Just click the above video and watch this fantastic talk.
The Strength-Profession-Values Fit
Scott’s redefinition of work - ‘Find The Work You Could’t Not Do’ - of how you must find and only take up such kind of work can be quite transformational. It’s also hard to zero in on work that fits your strengths and values. And it does not stop there; continuously reflecting and improving based on daily experiences is a lot harder.
Why is it so hard to do this?
You are always told right from a younger age to learn and qualify for a job that has a lot of demand. Educational institutions do the job of selling dream jobs - so many million engineers or doctors or lawyers, or accountants are needed. Then comes the challenge of whether your strengths fit that career best. Usually, this is not an assessment that enough time is spent on. In fact, it is aimed at de-risking your career, but in reality, it is the most significant risk you are being asked to take. Next comes the preparation needed for a career once you have identified your strengths. This is the tricky part. You have institutions or teachers who help you crack admissions and grades. However, you must be taught what it takes to be a self-expert and how to become one. Also, how long does it take to be a self-expert in the chosen area? And how what does it take to remain a self-expert for decades once you have chosen the profession that you have identified as your strength-profession-values fit? Only sometimes is this done. Hence, you end up having 80% of the workforce not enjoying their job! Imagine the productivity and time loss for the individuals concerned and, of course, for the companies employing them.
What are the implications of this?
This leads to an ‘Attitude of Indifference’ at work. It does not matter where you work or what job you do; all it matters is ‘fitting the norm’ and allowing the highest-paying employers to bid for you. This will be seen in how you work or how work happens - a lot of rework, lack of rigour, no real commitment, missed deadlines, poor productivity and burgeoning costs to deliver - as more people are needed to do the same work etc.
The employers and the markets are opportunistic. They want you until there is some demand for your work. Once the environment, technology, or industry ecosystem changes, you are left behind like a hot potato. This is now where life gets hard. You are in the middle of your career, and there is no way you can take a U-turn. You continue to chug along, and there is unhappiness within you soon - lack of growth, poor recognition, being overlooked for a position, etc.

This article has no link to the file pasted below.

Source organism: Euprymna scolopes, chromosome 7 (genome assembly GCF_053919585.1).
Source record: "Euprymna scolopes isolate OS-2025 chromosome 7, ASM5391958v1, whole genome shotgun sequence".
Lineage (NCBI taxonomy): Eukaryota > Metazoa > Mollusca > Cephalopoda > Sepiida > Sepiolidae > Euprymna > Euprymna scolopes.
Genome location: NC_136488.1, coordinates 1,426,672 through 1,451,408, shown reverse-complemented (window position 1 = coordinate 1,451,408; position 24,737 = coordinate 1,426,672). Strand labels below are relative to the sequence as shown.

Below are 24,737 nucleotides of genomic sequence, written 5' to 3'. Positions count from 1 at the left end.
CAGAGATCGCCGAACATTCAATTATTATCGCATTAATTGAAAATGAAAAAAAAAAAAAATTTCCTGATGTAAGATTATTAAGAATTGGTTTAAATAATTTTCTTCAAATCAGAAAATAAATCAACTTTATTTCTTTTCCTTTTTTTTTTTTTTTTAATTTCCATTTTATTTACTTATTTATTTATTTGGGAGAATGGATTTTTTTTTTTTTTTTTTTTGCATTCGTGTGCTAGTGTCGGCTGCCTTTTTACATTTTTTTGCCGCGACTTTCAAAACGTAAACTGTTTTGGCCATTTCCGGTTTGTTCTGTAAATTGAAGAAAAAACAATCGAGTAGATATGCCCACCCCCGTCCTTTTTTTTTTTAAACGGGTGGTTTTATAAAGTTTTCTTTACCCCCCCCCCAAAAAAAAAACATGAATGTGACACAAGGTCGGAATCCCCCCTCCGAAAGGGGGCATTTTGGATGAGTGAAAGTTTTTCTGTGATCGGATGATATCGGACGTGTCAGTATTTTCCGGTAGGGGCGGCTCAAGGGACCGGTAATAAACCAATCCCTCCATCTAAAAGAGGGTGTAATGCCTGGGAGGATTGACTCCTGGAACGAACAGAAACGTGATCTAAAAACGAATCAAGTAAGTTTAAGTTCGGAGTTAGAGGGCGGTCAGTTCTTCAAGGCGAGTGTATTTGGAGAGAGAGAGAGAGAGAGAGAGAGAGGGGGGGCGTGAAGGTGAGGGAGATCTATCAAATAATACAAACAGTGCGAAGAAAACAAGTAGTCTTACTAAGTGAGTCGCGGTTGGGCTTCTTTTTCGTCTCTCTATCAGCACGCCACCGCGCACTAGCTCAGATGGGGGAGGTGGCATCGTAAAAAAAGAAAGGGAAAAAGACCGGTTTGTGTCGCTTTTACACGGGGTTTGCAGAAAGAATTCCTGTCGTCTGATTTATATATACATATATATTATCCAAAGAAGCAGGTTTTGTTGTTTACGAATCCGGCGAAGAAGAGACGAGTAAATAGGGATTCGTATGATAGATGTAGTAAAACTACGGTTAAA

How do you change this?
You may ask, ‘Does Strength-Profession-Values Fit guarantee success?’
There is no guarantee for financial or personal success if you find a strength-profession-values fit. However, it gives you a solid foundation to do your best and keep doing your best. You will first find the ‘inner joy’ of doing what you are good at and working on them with intensity and rigour. Then, you will get to be a master in the profession you have chosen. But then, invariably, when you end up being best in something, it will pay back many times over - either through new opportunities or new networks that you will come across and suddenly, people will reach out to leverage your expertise.
Can you change all this in the middle of your career? It depends on your mental resilience and the hard work you want to put in to change things. It first needs an ‘acceptance mindset’, and you must avoid constant comparison with your peers and colleagues.
To change all this - honestly evaluate your strengths, redraw your professional ambitions, and work hard to improve the skills needed to achieve self-mastery. Do a job that aligns with your values and one that will energise you every day, regardless of the implications- positive or negative. If it is positive, you must try to make it better than yesterday, and if it is negative, assess where you went wrong and reconfigure how you can do it better. The results will show up soon.
Some of the lessons we learnt from this week’s mission:
It’s never the numbers alone when collaborating with data scientists.
Other professions can open up new professional skills you can learn, embrace and adopt.
Find The Work You Could’t Not Do. Know what your soul is made of. It will help you find the work that best matches your Strength-Profession-Value Fit.